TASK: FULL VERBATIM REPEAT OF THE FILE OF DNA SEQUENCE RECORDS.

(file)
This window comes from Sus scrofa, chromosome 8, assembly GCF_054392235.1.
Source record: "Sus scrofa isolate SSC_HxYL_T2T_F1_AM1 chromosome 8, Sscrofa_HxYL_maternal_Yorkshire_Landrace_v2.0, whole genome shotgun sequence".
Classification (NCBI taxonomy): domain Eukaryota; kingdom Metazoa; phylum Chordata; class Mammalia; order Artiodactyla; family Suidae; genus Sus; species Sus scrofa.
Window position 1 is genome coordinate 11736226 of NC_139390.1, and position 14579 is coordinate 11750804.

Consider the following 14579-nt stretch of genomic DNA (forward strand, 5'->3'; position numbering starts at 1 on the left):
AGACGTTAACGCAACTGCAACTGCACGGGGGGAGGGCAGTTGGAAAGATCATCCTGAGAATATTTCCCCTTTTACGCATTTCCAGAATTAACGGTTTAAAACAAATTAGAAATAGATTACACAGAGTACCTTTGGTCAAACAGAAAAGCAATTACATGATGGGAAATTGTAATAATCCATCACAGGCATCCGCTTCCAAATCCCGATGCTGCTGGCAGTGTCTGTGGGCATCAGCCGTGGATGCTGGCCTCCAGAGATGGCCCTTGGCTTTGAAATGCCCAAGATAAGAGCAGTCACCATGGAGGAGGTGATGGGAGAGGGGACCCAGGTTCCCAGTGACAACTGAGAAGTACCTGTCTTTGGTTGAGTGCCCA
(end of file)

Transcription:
This window comes from Sus scrofa, chromosome 8, assembly GCF_054392235.1.
Source record: "Sus scrofa isolate SSC_HxYL_T2T_F1_AM1 chromosome 8, Sscrofa_HxYL_maternal_Yorkshire_Landrace_v2.0, whole genome shotgun sequence".
Classification (NCBI taxonomy): domain Eukaryota; kingdom Metazoa; phylum Chordata; class Mammalia; order Artiodactyla; family Suidae; genus Sus; species Sus scrofa.
Window position 1 is genome coordinate 11736226 of NC_139390.1, and position 14579 is coordinate 11750804.

Consider the following 14579-nt stretch of genomic DNA (forward strand, 5'->3'; position numbering starts at 1 on the left):
AGACGTTAACGCAACTGCAACTGCACGGGGGGAGGGCAGTTGGAAAGATCATCCTGAGAATATTTCCCCTTTTACGCATTTCCAGAATTAACGGTTTAAAACAAATTAGAAATAGATTACACAGAGTACCTTTGGTCAAACAGAAAAGCAATTACATGATGGGAAATTGTAATAATCCATCACAGGCATCCGCTTCCAAATCCCGATGCTGCTGGCAGTGTCTGTGGGCATCAGCCGTGGATGCTGGCCTCCAGAGATGGCCCTTGGCTTTGAAATGCCCAAGATAAGAGCAGTCACCATGGAGGAGGTGATGGGAGAGGGGACCCAGGTTCCCAGTGACAACTGAGAAGTACCTGTCTTTGGTTGAGTGCCCA